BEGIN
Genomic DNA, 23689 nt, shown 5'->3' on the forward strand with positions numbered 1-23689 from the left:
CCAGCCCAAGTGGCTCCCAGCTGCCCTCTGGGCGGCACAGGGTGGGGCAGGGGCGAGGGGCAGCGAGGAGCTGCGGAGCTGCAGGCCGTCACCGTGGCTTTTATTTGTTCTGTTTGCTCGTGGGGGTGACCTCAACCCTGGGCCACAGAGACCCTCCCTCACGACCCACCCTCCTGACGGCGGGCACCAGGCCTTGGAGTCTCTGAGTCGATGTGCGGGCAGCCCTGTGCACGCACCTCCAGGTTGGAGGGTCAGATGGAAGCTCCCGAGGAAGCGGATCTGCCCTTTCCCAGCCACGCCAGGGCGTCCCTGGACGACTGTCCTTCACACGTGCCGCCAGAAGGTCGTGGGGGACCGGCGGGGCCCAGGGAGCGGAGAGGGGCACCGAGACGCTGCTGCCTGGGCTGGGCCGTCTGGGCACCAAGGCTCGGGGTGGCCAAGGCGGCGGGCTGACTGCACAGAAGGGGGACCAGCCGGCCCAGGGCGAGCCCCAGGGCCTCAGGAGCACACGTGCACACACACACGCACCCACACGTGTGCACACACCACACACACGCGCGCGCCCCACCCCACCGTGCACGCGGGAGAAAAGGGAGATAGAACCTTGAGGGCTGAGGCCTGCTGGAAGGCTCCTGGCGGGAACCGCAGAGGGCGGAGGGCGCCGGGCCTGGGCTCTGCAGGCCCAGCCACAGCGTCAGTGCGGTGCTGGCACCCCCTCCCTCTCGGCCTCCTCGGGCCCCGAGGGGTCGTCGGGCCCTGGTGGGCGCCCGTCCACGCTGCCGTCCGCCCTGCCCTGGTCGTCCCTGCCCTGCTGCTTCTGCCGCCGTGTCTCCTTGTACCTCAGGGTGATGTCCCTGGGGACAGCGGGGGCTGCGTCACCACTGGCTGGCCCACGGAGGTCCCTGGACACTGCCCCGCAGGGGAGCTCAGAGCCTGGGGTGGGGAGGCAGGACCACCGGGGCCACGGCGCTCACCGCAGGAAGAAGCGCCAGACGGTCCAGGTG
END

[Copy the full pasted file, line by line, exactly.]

Genomic DNA, 23689 nt, shown 5'->3' on the forward strand with positions numbered 1-23689 from the left:
CCAGCCCAAGTGGCTCCCAGCTGCCCTCTGGGCGGCACAGGGTGGGGCAGGGGCGAGGGGCAGCGAGGAGCTGCGGAGCTGCAGGCCGTCACCGTGGCTTTTATTTGTTCTGTTTGCTCGTGGGGGTGACCTCAACCCTGGGCCACAGAGACCCTCCCTCACGACCCACCCTCCTGACGGCGGGCACCAGGCCTTGGAGTCTCTGAGTCGATGTGCGGGCAGCCCTGTGCACGCACCTCCAGGTTGGAGGGTCAGATGGAAGCTCCCGAGGAAGCGGATCTGCCCTTTCCCAGCCACGCCAGGGCGTCCCTGGACGACTGTCCTTCACACGTGCCGCCAGAAGGTCGTGGGGGACCGGCGGGGCCCAGGGAGCGGAGAGGGGCACCGAGACGCTGCTGCCTGGGCTGGGCCGTCTGGGCACCAAGGCTCGGGGTGGCCAAGGCGGCGGGCTGACTGCACAGAAGGGGGACCAGCCGGCCCAGGGCGAGCCCCAGGGCCTCAGGAGCACACGTGCACACACACACGCACCCACACGTGTGCACACACCACACACACGCGCGCGCCCCACCCCACCGTGCACGCGGGAGAAAAGGGAGATAGAACCTTGAGGGCTGAGGCCTGCTGGAAGGCTCCTGGCGGGAACCGCAGAGGGCGGAGGGCGCCGGGCCTGGGCTCTGCAGGCCCAGCCACAGCGTCAGTGCGGTGCTGGCACCCCCTCCCTCTCGGCCTCCTCGGGCCCCGAGGGGTCGTCGGGCCCTGGTGGGCGCCCGTCCACGCTGCCGTCCGCCCTGCCCTGGTCGTCCCTGCCCTGCTGCTTCTGCCGCCGTGTCTCCTTGTACCTCAGGGTGATGTCCCTGGGGACAGCGGGGGCTGCGTCACCACTGGCTGGCCCACGGAGGTCCCTGGACACTGCCCCGCAGGGGAGCTCAGAGCCTGGGGTGGGGAGGCAGGACCACCGGGGCCACGGCGCTCACCGCAGGAAGAAGCGCCAGACGGTCCAGGTG